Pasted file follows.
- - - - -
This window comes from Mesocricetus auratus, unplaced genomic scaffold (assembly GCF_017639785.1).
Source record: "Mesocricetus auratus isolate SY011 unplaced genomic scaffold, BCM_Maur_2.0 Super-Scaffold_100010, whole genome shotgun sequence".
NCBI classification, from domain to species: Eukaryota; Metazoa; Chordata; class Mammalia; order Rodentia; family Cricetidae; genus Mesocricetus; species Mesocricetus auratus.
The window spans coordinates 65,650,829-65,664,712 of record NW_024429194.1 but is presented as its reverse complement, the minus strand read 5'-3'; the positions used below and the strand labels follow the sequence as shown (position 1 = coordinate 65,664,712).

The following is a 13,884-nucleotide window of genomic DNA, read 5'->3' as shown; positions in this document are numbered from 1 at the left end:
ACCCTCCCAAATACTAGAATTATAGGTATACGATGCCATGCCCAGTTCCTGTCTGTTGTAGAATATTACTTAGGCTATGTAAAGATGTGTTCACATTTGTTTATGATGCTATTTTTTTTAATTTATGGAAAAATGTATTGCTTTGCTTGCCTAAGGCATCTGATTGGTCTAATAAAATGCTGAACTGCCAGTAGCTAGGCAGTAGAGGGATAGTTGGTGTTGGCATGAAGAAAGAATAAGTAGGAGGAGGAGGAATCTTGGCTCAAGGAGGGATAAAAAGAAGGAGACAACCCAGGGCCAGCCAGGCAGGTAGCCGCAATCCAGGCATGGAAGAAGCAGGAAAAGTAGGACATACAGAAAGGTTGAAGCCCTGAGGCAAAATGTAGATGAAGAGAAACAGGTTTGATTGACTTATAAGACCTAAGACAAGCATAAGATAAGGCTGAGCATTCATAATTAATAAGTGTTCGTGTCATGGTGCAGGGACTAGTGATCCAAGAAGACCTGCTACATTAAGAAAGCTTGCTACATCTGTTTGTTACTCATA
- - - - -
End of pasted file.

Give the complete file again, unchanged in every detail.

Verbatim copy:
This window comes from Mesocricetus auratus, unplaced genomic scaffold (assembly GCF_017639785.1).
Source record: "Mesocricetus auratus isolate SY011 unplaced genomic scaffold, BCM_Maur_2.0 Super-Scaffold_100010, whole genome shotgun sequence".
NCBI classification, from domain to species: Eukaryota; Metazoa; Chordata; class Mammalia; order Rodentia; family Cricetidae; genus Mesocricetus; species Mesocricetus auratus.
The window spans coordinates 65,650,829-65,664,712 of record NW_024429194.1 but is presented as its reverse complement, the minus strand read 5'-3'; the positions used below and the strand labels follow the sequence as shown (position 1 = coordinate 65,664,712).

The following is a 13,884-nucleotide window of genomic DNA, read 5'->3' as shown; positions in this document are numbered from 1 at the left end:
ACCCTCCCAAATACTAGAATTATAGGTATACGATGCCATGCCCAGTTCCTGTCTGTTGTAGAATATTACTTAGGCTATGTAAAGATGTGTTCACATTTGTTTATGATGCTATTTTTTTTAATTTATGGAAAAATGTATTGCTTTGCTTGCCTAAGGCATCTGATTGGTCTAATAAAATGCTGAACTGCCAGTAGCTAGGCAGTAGAGGGATAGTTGGTGTTGGCATGAAGAAAGAATAAGTAGGAGGAGGAGGAATCTTGGCTCAAGGAGGGATAAAAAGAAGGAGACAACCCAGGGCCAGCCAGGCAGGTAGCCGCAATCCAGGCATGGAAGAAGCAGGAAAAGTAGGACATACAGAAAGGTTGAAGCCCTGAGGCAAAATGTAGATGAAGAGAAACAGGTTTGATTGACTTATAAGACCTAAGACAAGCATAAGATAAGGCTGAGCATTCATAATTAATAAGTGTTCGTGTCATGGTGCAGGGACTAGTGATCCAAGAAGACCTGCTACATTAAGAAAGCTTGCTACATCTGTTTGTTACTCATA